Even though the barber was of lesser status, they were able to establish a guild, the Barber’s Company, in London in 1308. The surgeons were not able to form a guild and became the Fellowship of Surgeons in 1365. As a result, prominent surgeons who held positions at court were also officers in the Barber Company. The Barber Company even claimed patronage and membership from Kings Edward IV and Richard III and received a royal charter in 1462.
Barbers and surgeons were rivals for prestige and patients. Alliances formed other trade guilds such as the Guild of Leeches and Brothmakers.
In 1540, King Henry VIII merged the separate barber guild and fellowship of surgeons into the Guild of Barbers and Surgeons of London, later to become the Royal College of Surgeons. By doing so there was a framework for surgical education within the guild system and surgical skills were legitimized through governmental recognition.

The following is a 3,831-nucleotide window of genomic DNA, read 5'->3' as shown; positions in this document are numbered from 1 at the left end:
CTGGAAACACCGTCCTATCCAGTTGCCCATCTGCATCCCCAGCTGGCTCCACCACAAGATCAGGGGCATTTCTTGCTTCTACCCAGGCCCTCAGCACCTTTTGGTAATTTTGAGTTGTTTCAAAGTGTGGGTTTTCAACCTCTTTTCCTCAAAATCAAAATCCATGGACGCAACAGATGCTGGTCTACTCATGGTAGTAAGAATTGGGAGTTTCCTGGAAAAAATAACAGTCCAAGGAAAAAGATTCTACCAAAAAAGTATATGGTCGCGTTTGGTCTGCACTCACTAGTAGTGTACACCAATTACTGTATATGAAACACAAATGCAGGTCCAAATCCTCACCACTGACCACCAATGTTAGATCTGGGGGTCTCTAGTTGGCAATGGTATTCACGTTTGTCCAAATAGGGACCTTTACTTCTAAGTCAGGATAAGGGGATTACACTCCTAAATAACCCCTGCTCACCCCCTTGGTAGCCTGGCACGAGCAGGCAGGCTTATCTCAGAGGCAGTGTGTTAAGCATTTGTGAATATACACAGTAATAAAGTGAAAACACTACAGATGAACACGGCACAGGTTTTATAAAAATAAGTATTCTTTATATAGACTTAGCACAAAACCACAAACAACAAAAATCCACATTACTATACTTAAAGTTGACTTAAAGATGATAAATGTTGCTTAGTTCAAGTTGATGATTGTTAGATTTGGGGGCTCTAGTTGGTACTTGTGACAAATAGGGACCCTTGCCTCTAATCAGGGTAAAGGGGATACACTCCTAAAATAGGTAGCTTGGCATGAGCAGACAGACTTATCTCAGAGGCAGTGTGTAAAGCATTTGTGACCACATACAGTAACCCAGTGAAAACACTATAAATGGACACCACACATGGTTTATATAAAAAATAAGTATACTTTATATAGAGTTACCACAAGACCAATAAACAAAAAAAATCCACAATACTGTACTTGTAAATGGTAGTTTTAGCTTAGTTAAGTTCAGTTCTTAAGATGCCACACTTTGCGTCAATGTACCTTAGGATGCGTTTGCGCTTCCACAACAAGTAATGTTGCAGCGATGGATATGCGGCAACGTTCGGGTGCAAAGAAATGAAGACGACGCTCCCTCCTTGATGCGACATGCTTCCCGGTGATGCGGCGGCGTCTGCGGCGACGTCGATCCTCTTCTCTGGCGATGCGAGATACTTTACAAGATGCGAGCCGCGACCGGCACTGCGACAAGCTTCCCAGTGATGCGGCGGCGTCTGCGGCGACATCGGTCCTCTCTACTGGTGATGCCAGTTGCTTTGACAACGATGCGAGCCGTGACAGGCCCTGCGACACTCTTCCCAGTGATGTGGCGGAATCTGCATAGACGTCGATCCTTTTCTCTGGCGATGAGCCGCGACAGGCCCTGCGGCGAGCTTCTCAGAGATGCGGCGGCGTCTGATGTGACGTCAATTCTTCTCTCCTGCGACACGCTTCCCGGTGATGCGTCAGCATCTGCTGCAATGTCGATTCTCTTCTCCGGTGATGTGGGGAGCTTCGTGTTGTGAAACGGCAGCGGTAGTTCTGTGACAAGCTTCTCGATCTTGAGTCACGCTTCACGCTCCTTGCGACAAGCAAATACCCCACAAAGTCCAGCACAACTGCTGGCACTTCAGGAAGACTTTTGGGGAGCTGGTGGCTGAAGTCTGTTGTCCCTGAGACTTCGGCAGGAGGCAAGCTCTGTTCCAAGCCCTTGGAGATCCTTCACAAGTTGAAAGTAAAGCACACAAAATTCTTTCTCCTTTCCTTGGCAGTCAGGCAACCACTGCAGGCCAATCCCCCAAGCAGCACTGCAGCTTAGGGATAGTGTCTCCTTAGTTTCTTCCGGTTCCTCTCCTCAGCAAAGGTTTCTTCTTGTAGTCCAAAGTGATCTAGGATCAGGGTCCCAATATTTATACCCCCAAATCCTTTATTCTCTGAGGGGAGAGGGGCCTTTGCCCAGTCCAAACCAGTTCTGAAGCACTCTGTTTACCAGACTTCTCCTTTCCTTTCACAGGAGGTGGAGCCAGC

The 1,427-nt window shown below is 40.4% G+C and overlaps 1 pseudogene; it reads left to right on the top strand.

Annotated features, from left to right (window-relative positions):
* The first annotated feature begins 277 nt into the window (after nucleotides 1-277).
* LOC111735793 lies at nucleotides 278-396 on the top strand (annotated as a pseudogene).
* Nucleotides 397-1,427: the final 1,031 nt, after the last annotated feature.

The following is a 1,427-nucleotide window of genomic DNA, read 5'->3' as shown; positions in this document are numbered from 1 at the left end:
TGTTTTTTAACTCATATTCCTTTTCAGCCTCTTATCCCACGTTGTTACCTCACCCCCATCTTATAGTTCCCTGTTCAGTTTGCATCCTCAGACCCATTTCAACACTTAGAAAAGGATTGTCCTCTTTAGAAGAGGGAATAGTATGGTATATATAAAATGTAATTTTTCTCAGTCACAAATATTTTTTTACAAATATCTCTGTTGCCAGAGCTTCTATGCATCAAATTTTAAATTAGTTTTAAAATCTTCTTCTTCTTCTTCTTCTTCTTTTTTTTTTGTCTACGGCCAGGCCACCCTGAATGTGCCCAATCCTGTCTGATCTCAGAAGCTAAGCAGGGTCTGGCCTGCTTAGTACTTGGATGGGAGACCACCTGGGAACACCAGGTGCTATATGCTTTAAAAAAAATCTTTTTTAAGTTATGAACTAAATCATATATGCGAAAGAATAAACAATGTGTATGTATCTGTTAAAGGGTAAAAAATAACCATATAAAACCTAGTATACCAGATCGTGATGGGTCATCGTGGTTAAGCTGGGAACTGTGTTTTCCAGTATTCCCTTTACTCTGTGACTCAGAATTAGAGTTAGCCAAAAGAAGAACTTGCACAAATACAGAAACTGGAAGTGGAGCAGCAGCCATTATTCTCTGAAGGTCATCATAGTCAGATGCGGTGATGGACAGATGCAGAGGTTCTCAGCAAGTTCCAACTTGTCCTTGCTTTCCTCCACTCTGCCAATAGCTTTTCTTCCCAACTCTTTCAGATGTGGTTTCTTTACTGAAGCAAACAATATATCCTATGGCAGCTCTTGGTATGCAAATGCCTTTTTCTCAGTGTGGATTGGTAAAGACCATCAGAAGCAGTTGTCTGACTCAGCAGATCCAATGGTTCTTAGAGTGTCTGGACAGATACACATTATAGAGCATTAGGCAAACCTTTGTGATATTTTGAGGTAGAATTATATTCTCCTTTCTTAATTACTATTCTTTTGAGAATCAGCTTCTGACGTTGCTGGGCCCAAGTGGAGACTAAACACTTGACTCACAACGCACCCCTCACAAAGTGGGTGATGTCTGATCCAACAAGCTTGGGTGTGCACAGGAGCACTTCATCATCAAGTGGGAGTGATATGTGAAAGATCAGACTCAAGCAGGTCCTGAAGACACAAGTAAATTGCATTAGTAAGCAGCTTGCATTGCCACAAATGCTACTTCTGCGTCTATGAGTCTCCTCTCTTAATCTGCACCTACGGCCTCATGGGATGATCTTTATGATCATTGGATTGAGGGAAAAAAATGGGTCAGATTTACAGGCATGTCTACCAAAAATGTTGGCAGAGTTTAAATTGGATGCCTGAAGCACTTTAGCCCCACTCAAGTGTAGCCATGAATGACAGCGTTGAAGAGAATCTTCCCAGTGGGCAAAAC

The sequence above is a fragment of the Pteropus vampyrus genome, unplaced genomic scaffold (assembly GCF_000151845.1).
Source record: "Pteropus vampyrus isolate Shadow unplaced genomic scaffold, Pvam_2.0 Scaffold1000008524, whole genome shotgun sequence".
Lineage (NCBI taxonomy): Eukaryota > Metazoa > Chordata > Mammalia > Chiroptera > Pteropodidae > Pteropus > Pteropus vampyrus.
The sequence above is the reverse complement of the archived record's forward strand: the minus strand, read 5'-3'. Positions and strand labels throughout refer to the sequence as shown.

The surgeon slowly established itself as a profession and in 1745 the two professions were separated by King George II establishing the London College of Surgeons and by this time surgeons were university educated.
The Apothecary. This was the equivalent of the pharmacist today. The physician would write a prescription and the apothecarist would fill it. However, only the wealthy could afford a physician or even a surgeon. As a result, most people were diagnosed and treated by the apothecarist, especially in rural areas without a physician. Commonly a monk or priest would fill this role and the person would make a donation to the church for his services. Originally, the apothecary belonged the Grocers Guild formed in 1340. It was 1617 before they split and had their own The Worshipful Society of Apothecaries of London.